That took no account of the fact that the job of First Grand Principal and Grand Master run concurrently, and therefore any mathematician could work out that the First Grand Principal has also been head of our order for the same 50 years. I mentioned it as a remarkable achievement; it is even more remarkable when you look at it in that light.
Pro First Grand Principal
Last Wednesday’s Regular Convocation of Supreme Grand Chapter was a special meeting as HRH The Duke of Kent celebrated his Golden Jubilee as First Grand Principal with a special investiture of Grand Ranks
Afterwards HRH The Duke of Kent was photographed with the Pro First Grand Principal, Second Grand Principal and Third Grand Principal to mark the occasion.
Regular Convocation of Supreme Grand Chapter
8 November 2017
An address by the ME First Grand Principal HRH The Duke of Kent
Thank you ME Pro First Grand Principal, for your exceedingly kind words and, companions, thank you all for your support which I do enormously appreciate.
I was delighted today to be able to appoint and promote so many of you to celebrate my 50 years as First Grand Principal. This, of course, is in recognition for all you have done for the Royal Arch, but it is also (you may not be surprised to hear) in expectation of further services.
Although smaller than the Craft, there is no doubt that the Royal Arch holds a very warm and special place in our affections. Over the last fifty years we have adapted our ritual to make it easier to understand, to remove some of the anomalies and to ensure a greater involvement from the companions, and I am very pleased to see the progress that has been made.
Whilst this year has been a great celebration for the Craft, I have no doubt that we too will benefit from the great success it has achieved, and I know that there are measures in hand which will ensure that Freemasonry has a prominent place in society for many years to come.
Companions, I am greatly encouraged by all I have seen this year and I thank you all for all your hard work – especially the Grand Scribe Ezra, the Grand Director of Ceremonies and their respective teams for their work in ensuring the success of this morning’s Investiture.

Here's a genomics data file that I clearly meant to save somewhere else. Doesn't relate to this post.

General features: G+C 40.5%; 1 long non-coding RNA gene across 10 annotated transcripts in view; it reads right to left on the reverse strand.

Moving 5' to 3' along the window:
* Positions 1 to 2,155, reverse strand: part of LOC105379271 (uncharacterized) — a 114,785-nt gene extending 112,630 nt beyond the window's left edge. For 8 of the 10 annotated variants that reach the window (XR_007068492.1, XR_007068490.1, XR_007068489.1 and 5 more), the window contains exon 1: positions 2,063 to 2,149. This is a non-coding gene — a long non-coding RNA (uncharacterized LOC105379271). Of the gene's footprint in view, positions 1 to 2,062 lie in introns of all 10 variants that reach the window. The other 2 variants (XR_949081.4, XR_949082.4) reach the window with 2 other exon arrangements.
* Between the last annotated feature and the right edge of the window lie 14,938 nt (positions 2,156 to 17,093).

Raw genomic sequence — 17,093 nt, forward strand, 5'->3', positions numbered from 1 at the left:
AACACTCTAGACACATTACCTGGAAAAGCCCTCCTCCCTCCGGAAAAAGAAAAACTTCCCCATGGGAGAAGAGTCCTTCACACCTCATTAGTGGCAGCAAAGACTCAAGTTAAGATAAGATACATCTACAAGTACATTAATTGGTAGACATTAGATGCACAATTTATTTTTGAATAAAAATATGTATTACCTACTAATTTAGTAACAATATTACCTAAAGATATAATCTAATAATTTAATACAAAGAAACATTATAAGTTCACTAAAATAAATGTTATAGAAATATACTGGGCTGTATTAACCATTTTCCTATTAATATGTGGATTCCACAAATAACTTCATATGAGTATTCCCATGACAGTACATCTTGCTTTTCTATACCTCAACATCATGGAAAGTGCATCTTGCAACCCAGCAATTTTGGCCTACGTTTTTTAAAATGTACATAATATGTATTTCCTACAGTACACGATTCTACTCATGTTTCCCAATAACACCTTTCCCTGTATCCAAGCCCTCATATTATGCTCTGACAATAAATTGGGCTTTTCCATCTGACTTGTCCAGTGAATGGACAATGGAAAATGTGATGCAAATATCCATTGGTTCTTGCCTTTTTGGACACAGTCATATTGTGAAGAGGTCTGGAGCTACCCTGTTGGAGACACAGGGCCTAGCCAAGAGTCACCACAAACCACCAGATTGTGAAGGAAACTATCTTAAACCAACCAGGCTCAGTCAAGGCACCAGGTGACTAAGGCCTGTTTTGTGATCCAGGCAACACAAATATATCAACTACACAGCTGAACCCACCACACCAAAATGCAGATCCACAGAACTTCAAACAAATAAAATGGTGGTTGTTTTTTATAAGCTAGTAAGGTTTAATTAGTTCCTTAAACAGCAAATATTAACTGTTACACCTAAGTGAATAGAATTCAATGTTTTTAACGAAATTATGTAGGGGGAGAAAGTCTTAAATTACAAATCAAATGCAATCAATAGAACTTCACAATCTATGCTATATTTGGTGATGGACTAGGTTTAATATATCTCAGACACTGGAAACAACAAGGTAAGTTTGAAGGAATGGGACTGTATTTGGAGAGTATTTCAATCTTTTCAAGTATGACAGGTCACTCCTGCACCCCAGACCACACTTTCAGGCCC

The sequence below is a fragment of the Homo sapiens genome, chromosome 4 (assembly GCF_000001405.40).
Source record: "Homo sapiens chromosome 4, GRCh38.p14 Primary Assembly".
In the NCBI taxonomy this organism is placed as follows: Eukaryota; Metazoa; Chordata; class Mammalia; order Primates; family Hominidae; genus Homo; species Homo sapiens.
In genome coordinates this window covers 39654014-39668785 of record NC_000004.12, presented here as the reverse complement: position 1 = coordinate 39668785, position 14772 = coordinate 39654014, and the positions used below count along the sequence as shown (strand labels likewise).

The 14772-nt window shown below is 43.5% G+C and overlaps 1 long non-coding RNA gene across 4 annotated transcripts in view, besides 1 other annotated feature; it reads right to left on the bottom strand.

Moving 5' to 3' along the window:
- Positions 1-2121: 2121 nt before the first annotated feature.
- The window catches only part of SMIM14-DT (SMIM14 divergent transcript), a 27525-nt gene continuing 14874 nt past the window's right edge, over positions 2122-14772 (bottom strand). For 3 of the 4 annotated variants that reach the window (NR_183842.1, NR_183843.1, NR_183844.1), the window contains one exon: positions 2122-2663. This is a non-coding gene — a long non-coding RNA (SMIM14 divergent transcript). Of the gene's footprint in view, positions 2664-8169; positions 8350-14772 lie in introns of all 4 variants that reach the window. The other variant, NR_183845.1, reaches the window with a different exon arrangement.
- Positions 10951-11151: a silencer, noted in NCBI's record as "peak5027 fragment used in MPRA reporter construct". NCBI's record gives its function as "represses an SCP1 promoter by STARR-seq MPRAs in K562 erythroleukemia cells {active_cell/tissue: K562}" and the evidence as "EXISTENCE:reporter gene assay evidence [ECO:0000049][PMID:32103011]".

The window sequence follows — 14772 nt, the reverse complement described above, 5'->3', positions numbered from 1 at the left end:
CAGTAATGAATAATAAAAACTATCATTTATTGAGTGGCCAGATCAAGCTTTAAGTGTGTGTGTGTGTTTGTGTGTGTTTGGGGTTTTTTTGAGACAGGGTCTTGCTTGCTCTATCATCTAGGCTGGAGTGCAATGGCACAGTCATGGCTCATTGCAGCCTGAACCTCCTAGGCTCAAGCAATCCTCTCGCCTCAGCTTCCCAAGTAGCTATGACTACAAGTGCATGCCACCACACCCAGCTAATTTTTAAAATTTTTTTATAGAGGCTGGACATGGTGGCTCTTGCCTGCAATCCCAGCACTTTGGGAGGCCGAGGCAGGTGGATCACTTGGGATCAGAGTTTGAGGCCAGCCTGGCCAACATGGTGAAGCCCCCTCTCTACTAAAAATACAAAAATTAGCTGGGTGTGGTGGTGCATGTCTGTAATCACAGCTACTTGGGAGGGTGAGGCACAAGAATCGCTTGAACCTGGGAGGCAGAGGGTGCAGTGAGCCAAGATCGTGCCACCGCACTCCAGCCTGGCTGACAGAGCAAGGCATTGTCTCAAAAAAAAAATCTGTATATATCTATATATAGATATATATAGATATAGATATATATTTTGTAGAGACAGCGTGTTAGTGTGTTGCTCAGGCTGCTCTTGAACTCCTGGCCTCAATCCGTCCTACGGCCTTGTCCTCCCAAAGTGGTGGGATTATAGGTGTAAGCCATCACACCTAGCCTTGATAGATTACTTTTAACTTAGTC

Regular Convocation of Supreme Grand Chapter
8 November 2017
An address by the ME Pro First Grand Principal Peter Lowndes
ME First Grand Principal, companions, over a week ago, I had the privilege of speaking at the Royal Albert Hall about the 50 years’ service our Grand Master had given to the United Grand Lodge of England. Companions, those of you who were there, or have seen that remarkable event online, might have noticed that what I said seemed to go down reasonably well.
Companions, that took no notice of the fact that the job of First Grand Principal and Grand Master run concurrently, and therefore any mathematician can work out that the First Grand Principal has also been head of our Order for the same fifty years. It is quite remarkable. I mentioned it as a remarkable achievement; it is even more remarkable when you look at it in that light.
Companions, in a moment I shall ask you to show your appreciation of the service the First Grand Principal has given to this wonderful Order. But I am going to challenge you companions to make it slightly shorter than in the Albert Hall, but I know it will be no less heartfelt companions.
Pro First Grand Principal Peter Lowndes explains how strong leadership combined with a responsible approach will help to build a successful future for the Royal Arch
I congratulate all the Grand Officers whom I have invested on behalf of the Most Excellent the First Grand Principal. At the same time I would remind you that with your new ranks come new obligations.